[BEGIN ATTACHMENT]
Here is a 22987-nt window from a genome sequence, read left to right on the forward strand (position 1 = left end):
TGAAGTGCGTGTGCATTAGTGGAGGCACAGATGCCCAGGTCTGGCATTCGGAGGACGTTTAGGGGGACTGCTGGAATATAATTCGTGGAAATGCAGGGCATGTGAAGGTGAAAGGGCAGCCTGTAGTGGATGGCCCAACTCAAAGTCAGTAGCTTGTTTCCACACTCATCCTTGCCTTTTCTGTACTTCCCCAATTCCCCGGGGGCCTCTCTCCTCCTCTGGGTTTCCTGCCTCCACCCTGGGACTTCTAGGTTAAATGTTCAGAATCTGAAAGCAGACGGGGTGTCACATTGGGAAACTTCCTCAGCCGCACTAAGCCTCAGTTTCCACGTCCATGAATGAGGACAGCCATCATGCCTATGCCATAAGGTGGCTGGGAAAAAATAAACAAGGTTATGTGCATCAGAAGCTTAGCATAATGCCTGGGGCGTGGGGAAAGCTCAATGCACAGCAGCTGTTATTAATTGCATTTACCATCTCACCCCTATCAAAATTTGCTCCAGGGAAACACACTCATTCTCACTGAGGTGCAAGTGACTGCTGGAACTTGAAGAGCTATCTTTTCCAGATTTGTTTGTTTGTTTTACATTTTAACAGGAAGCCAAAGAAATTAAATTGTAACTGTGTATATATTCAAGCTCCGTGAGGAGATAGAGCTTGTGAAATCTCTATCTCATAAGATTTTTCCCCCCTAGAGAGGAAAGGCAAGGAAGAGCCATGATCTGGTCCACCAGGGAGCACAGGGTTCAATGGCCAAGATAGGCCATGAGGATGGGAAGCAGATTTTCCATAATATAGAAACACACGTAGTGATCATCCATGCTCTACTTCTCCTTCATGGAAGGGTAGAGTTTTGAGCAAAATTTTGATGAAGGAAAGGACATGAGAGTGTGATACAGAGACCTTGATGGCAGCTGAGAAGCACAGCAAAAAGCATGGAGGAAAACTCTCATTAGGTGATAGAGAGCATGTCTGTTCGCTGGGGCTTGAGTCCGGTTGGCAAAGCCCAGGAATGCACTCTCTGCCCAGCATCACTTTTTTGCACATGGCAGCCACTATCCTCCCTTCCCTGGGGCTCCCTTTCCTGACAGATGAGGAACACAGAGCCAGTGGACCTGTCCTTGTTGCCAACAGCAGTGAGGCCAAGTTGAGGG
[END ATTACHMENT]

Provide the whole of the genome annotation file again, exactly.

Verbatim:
Here is a 22987-nt window from a genome sequence, read left to right on the forward strand (position 1 = left end):
TGAAGTGCGTGTGCATTAGTGGAGGCACAGATGCCCAGGTCTGGCATTCGGAGGACGTTTAGGGGGACTGCTGGAATATAATTCGTGGAAATGCAGGGCATGTGAAGGTGAAAGGGCAGCCTGTAGTGGATGGCCCAACTCAAAGTCAGTAGCTTGTTTCCACACTCATCCTTGCCTTTTCTGTACTTCCCCAATTCCCCGGGGGCCTCTCTCCTCCTCTGGGTTTCCTGCCTCCACCCTGGGACTTCTAGGTTAAATGTTCAGAATCTGAAAGCAGACGGGGTGTCACATTGGGAAACTTCCTCAGCCGCACTAAGCCTCAGTTTCCACGTCCATGAATGAGGACAGCCATCATGCCTATGCCATAAGGTGGCTGGGAAAAAATAAACAAGGTTATGTGCATCAGAAGCTTAGCATAATGCCTGGGGCGTGGGGAAAGCTCAATGCACAGCAGCTGTTATTAATTGCATTTACCATCTCACCCCTATCAAAATTTGCTCCAGGGAAACACACTCATTCTCACTGAGGTGCAAGTGACTGCTGGAACTTGAAGAGCTATCTTTTCCAGATTTGTTTGTTTGTTTTACATTTTAACAGGAAGCCAAAGAAATTAAATTGTAACTGTGTATATATTCAAGCTCCGTGAGGAGATAGAGCTTGTGAAATCTCTATCTCATAAGATTTTTCCCCCCTAGAGAGGAAAGGCAAGGAAGAGCCATGATCTGGTCCACCAGGGAGCACAGGGTTCAATGGCCAAGATAGGCCATGAGGATGGGAAGCAGATTTTCCATAATATAGAAACACACGTAGTGATCATCCATGCTCTACTTCTCCTTCATGGAAGGGTAGAGTTTTGAGCAAAATTTTGATGAAGGAAAGGACATGAGAGTGTGATACAGAGACCTTGATGGCAGCTGAGAAGCACAGCAAAAAGCATGGAGGAAAACTCTCATTAGGTGATAGAGAGCATGTCTGTTCGCTGGGGCTTGAGTCCGGTTGGCAAAGCCCAGGAATGCACTCTCTGCCCAGCATCACTTTTTTGCACATGGCAGCCACTATCCTCCCTTCCCTGGGGCTCCCTTTCCTGACAGATGAGGAACACAGAGCCAGTGGACCTGTCCTTGTTGCCAACAGCAGTGAGGCCAAGTTGAGGG